Students for Fair Admissions, Inc. v. President and Fellows of Harvard College et al
Judge Allison D. Burroughs: ORDER on Various Discovery Disputes entered. (Montes, Mariliz)
UNITED STATES DISTRICT COURT
DISTRICT OF MASSACHUSETTS
STUDENTS FOR FAIR ADMISSIONS,
PRESIDENT AND FELLOWS OF
HARVARD COLLEGE (HARVARD
On September 6, 2016, counsel for the parties appeared before the Court to discuss
various discovery disputes that the parties had raised in letter submissions. See [ECF Nos. 154,
162, 163, 171, 172]. The following is a summary of the Court’s rulings, the reasons for which are
more fully set forth on the record of today’s proceedings.
1. Harvard’s Motion for Reconsideration on discovery issues related to Plaintiff’s
organizational standing [ECF No. 154] is under advisement, and the Court will issue a
2. Harvard shall produce comprehensive data from its admissions database for six full
admissions cycles, beginning with the 2009-2010 admissions cycle, and ending with the
2014-2015 admissions cycle. Further, Harvard shall produce more limited admissions
data for the 2007-2008 and 2008-2009 admissions cycle, as discussed at today’s
3. The parties and the Court also discussed whether Harvard should be required to produce
certain fields of data from its admissions database. The Court’s rulings on specific fields
are set forth in more detail in the record of today’s proceedings, which shall remain under
seal due to concerns for confidentiality and privacy.
4. Harvard shall not be required to produce data relating to the academic performance of
matriculated students at this time, as Plaintiff has not shown that such data is likely to
lead to the discovery of admissible evidence. The Court reserves the right to reconsider
this ruling after further discovery. Harvard shall, however, produce aggregate data on
graduation rates for each class admitted from the 2007-2008 admissions cycle, through
the 2014-2015 admissions cycle. If such data is not yet available, Harvard shall produce it
on a rolling basis.
5. Harvard shall produce Electronically Stored Information (“ESI”) from the eleven (11)
custodians identified in its July 27, 2016 letter to the Court [ECF No. 171]. In addition,
Harvard shall produce ESI from thirteen (13) additional custodians, to be selected by
Plaintiff, for a total of twenty-four (24) Harvard custodians. If Harvard has strong
objections to any of the additional custodians requested by Plaintiff, it may raise those
objections in a letter to the Court.
6. Harvard shall not be required to produce any discovery on the history of discrimination
against Jewish applicants to Harvard, as Plaintiff has not shown that such information is
likely to lead to the discovery of admissible evidence. It is not clear how prior instances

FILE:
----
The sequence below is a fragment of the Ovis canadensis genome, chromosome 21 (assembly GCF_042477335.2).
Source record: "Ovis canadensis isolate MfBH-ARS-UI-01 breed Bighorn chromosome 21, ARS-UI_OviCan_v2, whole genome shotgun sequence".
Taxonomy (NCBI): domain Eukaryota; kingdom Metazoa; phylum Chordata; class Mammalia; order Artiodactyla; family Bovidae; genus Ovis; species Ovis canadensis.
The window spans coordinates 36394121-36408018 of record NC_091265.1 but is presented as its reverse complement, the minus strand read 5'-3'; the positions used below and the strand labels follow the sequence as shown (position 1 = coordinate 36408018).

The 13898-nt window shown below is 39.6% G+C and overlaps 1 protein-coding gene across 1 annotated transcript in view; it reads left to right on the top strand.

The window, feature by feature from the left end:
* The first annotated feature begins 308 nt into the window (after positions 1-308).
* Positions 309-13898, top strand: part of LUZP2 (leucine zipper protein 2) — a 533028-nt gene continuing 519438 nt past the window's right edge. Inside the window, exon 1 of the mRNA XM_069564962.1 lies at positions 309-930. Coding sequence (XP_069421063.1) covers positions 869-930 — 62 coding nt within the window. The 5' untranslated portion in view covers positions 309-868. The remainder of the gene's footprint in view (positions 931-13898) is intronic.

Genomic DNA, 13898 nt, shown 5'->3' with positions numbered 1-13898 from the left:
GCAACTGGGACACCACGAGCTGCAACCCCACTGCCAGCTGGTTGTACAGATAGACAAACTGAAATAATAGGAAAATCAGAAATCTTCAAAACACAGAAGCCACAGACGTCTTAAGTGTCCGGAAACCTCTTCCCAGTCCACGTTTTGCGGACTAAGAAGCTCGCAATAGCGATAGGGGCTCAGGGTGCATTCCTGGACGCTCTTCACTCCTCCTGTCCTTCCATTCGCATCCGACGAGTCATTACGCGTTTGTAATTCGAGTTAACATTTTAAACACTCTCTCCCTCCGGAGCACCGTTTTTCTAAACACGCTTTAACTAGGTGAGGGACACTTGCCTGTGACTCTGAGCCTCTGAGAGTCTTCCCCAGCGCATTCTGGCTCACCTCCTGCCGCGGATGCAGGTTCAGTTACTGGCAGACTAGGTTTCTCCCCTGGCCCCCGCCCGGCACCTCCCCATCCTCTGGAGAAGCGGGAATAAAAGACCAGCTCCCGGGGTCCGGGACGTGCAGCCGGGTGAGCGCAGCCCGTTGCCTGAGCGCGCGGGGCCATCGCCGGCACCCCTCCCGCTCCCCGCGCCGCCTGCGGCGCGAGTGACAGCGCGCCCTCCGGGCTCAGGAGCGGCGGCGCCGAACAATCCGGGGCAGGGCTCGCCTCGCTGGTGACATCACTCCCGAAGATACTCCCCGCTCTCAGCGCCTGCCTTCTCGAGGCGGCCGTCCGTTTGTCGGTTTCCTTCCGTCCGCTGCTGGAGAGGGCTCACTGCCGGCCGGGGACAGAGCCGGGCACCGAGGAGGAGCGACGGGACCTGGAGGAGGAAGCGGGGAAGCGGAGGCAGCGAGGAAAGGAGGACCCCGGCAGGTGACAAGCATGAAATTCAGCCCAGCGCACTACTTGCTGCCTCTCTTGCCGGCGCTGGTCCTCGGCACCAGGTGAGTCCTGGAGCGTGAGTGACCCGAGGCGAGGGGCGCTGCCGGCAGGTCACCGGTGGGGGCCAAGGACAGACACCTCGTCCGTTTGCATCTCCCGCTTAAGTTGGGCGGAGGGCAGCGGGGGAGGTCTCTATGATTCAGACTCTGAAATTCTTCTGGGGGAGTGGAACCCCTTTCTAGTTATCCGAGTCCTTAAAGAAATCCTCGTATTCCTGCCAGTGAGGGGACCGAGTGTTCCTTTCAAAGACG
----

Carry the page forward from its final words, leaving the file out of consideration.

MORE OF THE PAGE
of discrimination against Jewish applicants in the 1920s, 30s, 40s, and 50s is relevant to
the invidious discrimination claims in this case, which allege that Harvard is presently
discriminating against Asian-American applicants. Further, even assuming that such
information might potentially be relevant to Plaintiff’s claims, the burden or expense of
the proposed discovery would likely outweigh its likely benefit, which the Court deems
to be marginal at best.
7. Harvard shall, however, produce discovery relating to any prior investigations, reports, or
official responses regarding alleged discrimination against Asian-American applicants.
Such discovery shall include, but is not necessarily limited to, (1) information relating to
investigations conducted by the Office of Civil Rights for the U.S. Department of
Education, (2) the result of any internal investigations, and (3) any official, institutional
responses from the Dean or Director of Admissions to allegations of discrimination
against Asian-Americans in the undergraduate admissions process at Harvard. The
relevant time period shall be from 1988 through the present. Harvard shall not be
required to search or produce email files relating to this request.
8. Plaintiff may take up to twenty (20) depositions in this matter without seeking leave of
Court. Fifteen (15) of those depositions shall be allocated to witnesses from Harvard, and
five (5) shall be reserved for third-party depositions.
9. With respect to confidentiality designations under the Protective Order, the parties are
encouraged to confer and jointly submit to the Court a binder of documents containing a
representative sample of documents in dispute. Each party may also submit a brief
explanation of why it believes each document should or should not be designated as
confidential. The Court will issue rulings on the representative documents, which may
assist the parties in resolving future disputes without Court involvement.
Dated: September 6, 2016
/s/ Allison D. Burroughs
ALLISON D. BURROUGHS
U.S. DISTRICT JUDGE
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